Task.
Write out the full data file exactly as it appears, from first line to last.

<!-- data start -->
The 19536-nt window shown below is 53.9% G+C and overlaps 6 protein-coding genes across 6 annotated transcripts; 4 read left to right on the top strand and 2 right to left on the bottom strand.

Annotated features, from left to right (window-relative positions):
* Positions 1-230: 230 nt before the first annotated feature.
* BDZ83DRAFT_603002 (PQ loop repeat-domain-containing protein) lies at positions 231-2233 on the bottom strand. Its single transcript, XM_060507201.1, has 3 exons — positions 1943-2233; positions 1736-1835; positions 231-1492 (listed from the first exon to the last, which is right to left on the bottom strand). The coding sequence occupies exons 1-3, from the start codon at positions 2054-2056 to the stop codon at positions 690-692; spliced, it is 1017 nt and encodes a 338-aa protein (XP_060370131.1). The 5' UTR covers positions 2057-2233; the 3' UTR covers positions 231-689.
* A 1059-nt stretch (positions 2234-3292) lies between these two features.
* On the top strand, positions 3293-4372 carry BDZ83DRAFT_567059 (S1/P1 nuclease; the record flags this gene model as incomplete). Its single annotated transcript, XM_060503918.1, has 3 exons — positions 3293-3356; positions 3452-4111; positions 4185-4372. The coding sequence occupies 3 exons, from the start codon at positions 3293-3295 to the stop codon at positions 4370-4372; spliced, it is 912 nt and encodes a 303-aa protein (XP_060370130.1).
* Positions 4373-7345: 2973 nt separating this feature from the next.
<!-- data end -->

The 19536-nt window shown below is 53.9% G+C and overlaps 6 protein-coding genes across 6 annotated transcripts; 4 read left to right on the top strand and 2 right to left on the bottom strand.

Annotated features, from left to right (window-relative positions):
* Positions 1-230: 230 nt before the first annotated feature.
* BDZ83DRAFT_603002 (PQ loop repeat-domain-containing protein) lies at positions 231-2233 on the bottom strand. Its single transcript, XM_060507201.1, has 3 exons — positions 1943-2233; positions 1736-1835; positions 231-1492 (listed from the first exon to the last, which is right to left on the bottom strand). The coding sequence occupies exons 1-3, from the start codon at positions 2054-2056 to the stop codon at positions 690-692; spliced, it is 1017 nt and encodes a 338-aa protein (XP_060370131.1). The 5' UTR covers positions 2057-2233; the 3' UTR covers positions 231-689.
* A 1059-nt stretch (positions 2234-3292) lies between these two features.
* On the top strand, positions 3293-4372 carry BDZ83DRAFT_567059 (S1/P1 nuclease; the record flags this gene model as incomplete). Its single annotated transcript, XM_060503918.1, has 3 exons — positions 3293-3356; positions 3452-4111; positions 4185-4372. The coding sequence occupies 3 exons, from the start codon at positions 3293-3295 to the stop codon at positions 4370-4372; spliced, it is 912 nt and encodes a 303-aa protein (XP_060370130.1).
* Positions 4373-7345: 2973 nt separating this feature from the next.